Similarly, while the Massachusetts Revolution of 1774 was an utterly non-violent event, resembling nothing so much as the Occupy movement, support for it by the armed forces in the countryside, the militias, made the success of that non-violent revolution possible, protecting it from being snuffed out in its cradle by the local gentry and the military governor General Gage and guaranteeing that the British attempt to retake their lost colony by force the following year would be met with an effective and organized defense. It was the crucial screen behind which democratic institutions could advance from opposition to organizing and exercising state power. [See The First American Revolution, before Lexington and Concord, by Ray Raphael.]

Some of the forces around the Oathkeepers movement are scary, and I can smell the taint of the plans for a right-wing putsch against our constitutional government. Yet it also channels a vitally important impulse, a challenge from within the ranks of the uniformed and arms-bearing services to the right of their commanders to act against the people. That impulse is a two-edged sword, and no one can confidently predict which way it will cut in a crisis. If it cuts one way, we may well face a long dark night of fascism possibly ending in extinction; the other way, and democratic impulses like Occupy could find the space to blossom into a revolutionary transformation that will redeem our country and perhaps our species.

Is there a dedicated Oathkeepers watcher in the house?

Tuesday, April 17, 2012

Worcester must think bigger

The airport is a gem, and could help revive Worcester as a city with a viable economic life of its own. The airport would make Worcester a prime location from which companies with national or international markets, connections or branches could do business. Plus a lot of Worcester travel dollars that end up in Rhode Island or New Hampshire could be kept here.

It doesn't take a rocket scientist to see that what is stopping the Airport is lack of a good road. Yes, folks from Worcester will find their way to it, but most folks from the larger market, Worcester County, have no interest in driving Worcester's streets if they can help it. Moreover building the road could generate a lot of jobs.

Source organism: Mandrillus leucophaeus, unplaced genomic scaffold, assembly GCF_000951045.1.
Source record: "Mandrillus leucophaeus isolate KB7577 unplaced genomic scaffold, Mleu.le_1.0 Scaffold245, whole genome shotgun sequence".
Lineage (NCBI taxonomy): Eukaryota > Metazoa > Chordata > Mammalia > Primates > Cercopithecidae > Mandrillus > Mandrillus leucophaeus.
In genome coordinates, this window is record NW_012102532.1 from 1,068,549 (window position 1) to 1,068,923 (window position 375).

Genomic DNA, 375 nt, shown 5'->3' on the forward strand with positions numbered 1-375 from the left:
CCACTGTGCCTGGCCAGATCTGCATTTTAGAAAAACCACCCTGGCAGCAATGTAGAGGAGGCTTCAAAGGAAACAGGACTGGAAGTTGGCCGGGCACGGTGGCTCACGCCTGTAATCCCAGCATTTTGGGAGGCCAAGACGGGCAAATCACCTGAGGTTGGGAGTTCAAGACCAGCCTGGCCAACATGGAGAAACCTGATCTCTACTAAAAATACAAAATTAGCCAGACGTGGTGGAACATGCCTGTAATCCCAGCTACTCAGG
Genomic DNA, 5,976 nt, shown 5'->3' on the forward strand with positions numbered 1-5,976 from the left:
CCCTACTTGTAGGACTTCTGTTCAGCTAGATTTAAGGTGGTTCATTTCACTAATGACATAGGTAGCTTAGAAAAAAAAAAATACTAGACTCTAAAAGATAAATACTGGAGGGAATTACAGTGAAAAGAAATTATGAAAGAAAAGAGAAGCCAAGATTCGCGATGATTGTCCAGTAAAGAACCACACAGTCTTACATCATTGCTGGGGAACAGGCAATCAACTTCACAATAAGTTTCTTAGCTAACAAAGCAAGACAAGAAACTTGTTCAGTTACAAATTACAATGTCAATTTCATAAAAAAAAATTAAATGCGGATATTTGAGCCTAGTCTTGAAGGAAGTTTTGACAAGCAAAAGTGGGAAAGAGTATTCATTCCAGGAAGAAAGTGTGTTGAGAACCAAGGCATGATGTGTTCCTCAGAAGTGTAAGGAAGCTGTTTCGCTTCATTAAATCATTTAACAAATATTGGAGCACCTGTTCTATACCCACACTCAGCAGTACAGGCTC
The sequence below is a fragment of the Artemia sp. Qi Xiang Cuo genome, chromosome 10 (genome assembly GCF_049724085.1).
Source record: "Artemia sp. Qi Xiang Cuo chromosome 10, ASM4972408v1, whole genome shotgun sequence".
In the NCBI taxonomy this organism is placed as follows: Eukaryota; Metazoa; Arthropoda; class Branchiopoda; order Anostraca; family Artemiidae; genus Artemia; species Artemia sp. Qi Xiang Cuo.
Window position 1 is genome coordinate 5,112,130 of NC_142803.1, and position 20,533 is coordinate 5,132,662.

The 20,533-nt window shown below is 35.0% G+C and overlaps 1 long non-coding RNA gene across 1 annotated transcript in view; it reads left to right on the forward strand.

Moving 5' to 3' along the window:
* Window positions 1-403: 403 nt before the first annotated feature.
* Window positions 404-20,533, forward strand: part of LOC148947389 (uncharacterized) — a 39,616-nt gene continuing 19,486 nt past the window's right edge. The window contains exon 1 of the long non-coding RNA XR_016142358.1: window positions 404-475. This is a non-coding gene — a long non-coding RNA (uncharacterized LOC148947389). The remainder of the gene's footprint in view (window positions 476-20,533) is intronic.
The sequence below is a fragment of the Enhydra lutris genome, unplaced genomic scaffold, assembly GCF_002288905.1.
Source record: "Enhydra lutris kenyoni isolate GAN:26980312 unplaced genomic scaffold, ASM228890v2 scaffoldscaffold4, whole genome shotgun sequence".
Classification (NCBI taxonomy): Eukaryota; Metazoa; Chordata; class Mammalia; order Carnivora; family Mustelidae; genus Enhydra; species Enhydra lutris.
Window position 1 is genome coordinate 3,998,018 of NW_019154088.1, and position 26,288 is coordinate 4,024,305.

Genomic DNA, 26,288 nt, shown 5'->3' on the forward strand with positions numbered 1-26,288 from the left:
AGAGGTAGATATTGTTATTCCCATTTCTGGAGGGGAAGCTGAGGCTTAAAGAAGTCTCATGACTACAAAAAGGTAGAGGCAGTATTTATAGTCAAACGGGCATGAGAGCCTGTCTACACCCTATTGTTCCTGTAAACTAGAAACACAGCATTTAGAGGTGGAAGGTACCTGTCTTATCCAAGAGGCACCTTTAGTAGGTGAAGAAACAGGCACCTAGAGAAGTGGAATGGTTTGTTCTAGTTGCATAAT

Worcester failed to agree on an airport highway, and that was a political failure. The top-down model that worked so well in the 50's and 60's when we built the Interstate Highway system doesn't work anymore. What would be needed is a genuinely open and participatory model where the interests of the entire City and the interests of the folks whose homes or neighborhoods might be displaced by the highway can be worked out.

If we are willing to think big - and given this economy, with its high unemployment rates and ridiculously low interest rates, willing to think big about big projects that could put a lot of people to work is a good idea - what Worcester really needs to become a modern city is a belt highway. Looping around the city, connecting with the Pike in Shrewsbury and Grafton, passing near the Airport. People from downtown Worcester would still use Chandler St. or Main St. but the belt highway would open it to the rest of the County, and open up development opportunities for modern industrial, information tech and other companies the way Route 128 and I495 did.

Then if we still couldn't get a commercial carrier, we should start a municipal air line with no-frills service to major Eastern cities to jump-start it.

Worcester needs to think bigger!